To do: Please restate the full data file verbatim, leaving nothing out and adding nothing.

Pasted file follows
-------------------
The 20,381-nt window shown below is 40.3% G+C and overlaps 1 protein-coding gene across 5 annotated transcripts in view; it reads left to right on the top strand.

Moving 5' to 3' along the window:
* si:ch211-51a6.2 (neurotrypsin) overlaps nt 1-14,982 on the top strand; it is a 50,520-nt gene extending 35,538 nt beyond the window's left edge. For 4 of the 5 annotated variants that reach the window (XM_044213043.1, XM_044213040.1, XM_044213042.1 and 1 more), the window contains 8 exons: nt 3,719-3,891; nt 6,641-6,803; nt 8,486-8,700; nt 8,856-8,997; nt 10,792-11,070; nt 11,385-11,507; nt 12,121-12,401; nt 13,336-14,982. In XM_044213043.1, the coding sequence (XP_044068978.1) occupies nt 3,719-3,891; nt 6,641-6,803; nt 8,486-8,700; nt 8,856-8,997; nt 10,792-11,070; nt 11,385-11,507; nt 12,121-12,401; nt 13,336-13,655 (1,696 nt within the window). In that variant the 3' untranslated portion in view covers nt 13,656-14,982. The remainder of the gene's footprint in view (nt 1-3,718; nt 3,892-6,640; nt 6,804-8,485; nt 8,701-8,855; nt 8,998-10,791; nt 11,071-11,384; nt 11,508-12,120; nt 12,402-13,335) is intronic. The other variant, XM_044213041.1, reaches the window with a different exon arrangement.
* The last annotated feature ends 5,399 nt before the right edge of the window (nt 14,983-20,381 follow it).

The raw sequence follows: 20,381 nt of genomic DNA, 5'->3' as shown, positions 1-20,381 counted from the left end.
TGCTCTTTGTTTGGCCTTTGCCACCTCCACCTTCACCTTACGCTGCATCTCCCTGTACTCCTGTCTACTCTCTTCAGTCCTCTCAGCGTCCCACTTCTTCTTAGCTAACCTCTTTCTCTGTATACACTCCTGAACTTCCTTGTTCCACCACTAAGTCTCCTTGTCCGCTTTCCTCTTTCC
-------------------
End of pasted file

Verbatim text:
The 20,381-nt window shown below is 40.3% G+C and overlaps 1 protein-coding gene across 5 annotated transcripts in view; it reads left to right on the top strand.

Moving 5' to 3' along the window:
* si:ch211-51a6.2 (neurotrypsin) overlaps nt 1-14,982 on the top strand; it is a 50,520-nt gene extending 35,538 nt beyond the window's left edge. For 4 of the 5 annotated variants that reach the window (XM_044213043.1, XM_044213040.1, XM_044213042.1 and 1 more), the window contains 8 exons: nt 3,719-3,891; nt 6,641-6,803; nt 8,486-8,700; nt 8,856-8,997; nt 10,792-11,070; nt 11,385-11,507; nt 12,121-12,401; nt 13,336-14,982. In XM_044213043.1, the coding sequence (XP_044068978.1) occupies nt 3,719-3,891; nt 6,641-6,803; nt 8,486-8,700; nt 8,856-8,997; nt 10,792-11,070; nt 11,385-11,507; nt 12,121-12,401; nt 13,336-13,655 (1,696 nt within the window). In that variant the 3' untranslated portion in view covers nt 13,656-14,982. The remainder of the gene's footprint in view (nt 1-3,718; nt 3,892-6,640; nt 6,804-8,485; nt 8,701-8,855; nt 8,998-10,791; nt 11,071-11,384; nt 11,508-12,120; nt 12,402-13,335) is intronic. The other variant, XM_044213041.1, reaches the window with a different exon arrangement.
* The last annotated feature ends 5,399 nt before the right edge of the window (nt 14,983-20,381 follow it).

The raw sequence follows: 20,381 nt of genomic DNA, 5'->3' as shown, positions 1-20,381 counted from the left end.
TGCTCTTTGTTTGGCCTTTGCCACCTCCACCTTCACCTTACGCTGCATCTCCCTGTACTCCTGTCTACTCTCTTCAGTCCTCTCAGCGTCCCACTTCTTCTTAGCTAACCTCTTTCTCTGTATACACTCCTGAACTTCCTTGTTCCACCACTAAGTCTCCTTGTCCGCTTTCCTCTTTCC